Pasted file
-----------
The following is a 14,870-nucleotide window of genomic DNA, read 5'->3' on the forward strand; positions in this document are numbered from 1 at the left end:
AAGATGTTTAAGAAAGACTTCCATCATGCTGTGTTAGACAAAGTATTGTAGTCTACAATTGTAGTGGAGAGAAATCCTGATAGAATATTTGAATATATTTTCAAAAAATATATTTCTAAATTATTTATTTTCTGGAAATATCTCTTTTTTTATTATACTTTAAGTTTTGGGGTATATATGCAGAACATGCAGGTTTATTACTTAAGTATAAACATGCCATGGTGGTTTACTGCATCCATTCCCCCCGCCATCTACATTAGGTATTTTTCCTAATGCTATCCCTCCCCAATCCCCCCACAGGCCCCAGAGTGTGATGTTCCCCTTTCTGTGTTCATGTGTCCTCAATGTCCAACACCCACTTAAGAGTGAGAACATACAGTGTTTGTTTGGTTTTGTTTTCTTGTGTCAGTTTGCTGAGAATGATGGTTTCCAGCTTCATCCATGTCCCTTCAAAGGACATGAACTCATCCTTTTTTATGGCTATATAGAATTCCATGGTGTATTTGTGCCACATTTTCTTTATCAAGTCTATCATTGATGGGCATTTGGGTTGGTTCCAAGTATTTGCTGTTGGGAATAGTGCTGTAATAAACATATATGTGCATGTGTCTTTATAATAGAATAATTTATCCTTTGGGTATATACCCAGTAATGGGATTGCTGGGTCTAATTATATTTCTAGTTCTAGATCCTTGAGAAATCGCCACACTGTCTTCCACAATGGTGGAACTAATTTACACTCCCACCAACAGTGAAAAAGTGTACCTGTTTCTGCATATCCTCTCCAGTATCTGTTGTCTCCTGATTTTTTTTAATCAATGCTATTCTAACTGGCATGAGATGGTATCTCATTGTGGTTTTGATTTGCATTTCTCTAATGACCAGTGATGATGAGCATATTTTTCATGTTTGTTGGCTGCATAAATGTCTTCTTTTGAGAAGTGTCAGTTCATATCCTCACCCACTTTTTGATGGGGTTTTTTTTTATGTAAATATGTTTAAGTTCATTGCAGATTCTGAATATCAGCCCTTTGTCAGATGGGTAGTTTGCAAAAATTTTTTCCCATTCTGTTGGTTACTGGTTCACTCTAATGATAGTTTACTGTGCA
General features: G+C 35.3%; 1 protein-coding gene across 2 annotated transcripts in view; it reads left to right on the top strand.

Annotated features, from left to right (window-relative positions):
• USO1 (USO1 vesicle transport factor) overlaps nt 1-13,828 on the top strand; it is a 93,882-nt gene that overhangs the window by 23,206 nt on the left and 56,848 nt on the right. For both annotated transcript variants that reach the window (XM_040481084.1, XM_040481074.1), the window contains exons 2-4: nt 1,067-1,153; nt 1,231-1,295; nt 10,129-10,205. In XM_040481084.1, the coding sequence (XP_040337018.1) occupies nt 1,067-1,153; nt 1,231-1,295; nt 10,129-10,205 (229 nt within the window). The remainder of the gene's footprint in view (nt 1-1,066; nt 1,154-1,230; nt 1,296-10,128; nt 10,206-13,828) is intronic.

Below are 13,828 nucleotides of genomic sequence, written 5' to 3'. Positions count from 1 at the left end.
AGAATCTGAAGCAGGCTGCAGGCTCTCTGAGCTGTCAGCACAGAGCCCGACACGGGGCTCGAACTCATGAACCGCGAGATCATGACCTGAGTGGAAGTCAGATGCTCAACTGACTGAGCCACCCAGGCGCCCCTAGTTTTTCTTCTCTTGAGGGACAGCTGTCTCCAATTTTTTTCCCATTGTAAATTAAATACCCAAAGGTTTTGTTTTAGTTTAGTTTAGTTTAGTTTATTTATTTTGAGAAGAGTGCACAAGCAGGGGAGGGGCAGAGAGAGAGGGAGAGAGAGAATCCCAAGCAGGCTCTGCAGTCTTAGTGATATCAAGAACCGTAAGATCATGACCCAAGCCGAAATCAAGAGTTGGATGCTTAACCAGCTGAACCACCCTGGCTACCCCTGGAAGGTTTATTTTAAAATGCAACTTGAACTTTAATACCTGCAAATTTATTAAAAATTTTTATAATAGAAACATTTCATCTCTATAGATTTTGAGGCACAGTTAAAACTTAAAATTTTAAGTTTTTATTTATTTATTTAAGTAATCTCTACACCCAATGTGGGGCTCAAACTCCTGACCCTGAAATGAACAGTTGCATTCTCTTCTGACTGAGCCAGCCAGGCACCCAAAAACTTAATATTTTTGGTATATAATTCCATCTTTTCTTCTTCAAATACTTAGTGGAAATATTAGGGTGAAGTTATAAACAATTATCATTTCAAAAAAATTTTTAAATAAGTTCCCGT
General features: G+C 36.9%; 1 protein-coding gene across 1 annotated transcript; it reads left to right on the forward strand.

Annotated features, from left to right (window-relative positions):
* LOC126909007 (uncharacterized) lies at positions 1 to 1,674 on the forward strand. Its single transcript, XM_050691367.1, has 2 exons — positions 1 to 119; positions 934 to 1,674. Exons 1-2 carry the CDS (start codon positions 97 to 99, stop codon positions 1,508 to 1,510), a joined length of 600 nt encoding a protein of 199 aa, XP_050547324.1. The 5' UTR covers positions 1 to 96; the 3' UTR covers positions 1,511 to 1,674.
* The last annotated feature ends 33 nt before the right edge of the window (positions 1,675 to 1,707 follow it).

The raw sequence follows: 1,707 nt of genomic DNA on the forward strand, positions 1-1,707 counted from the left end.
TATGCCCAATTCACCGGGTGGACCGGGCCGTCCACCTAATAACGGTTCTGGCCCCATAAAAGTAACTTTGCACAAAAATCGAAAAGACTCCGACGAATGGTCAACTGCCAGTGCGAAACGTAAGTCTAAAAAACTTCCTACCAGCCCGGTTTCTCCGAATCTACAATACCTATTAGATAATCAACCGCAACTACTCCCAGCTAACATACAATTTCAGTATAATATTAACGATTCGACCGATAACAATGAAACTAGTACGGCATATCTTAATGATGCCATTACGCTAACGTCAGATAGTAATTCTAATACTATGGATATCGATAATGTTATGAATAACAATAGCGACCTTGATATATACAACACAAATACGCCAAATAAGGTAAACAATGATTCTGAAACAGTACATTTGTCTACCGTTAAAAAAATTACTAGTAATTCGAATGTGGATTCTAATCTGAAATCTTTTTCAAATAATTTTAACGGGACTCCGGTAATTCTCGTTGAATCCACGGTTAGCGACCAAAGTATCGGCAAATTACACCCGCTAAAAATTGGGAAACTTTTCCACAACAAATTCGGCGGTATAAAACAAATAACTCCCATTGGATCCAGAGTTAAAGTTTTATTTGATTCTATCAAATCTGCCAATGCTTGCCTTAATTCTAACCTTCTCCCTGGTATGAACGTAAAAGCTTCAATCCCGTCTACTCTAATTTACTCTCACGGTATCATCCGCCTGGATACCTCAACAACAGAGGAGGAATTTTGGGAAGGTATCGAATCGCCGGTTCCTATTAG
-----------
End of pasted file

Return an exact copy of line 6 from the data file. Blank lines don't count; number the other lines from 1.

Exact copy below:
Below are 13,828 nucleotides of genomic sequence, written 5' to 3'. Positions count from 1 at the left end.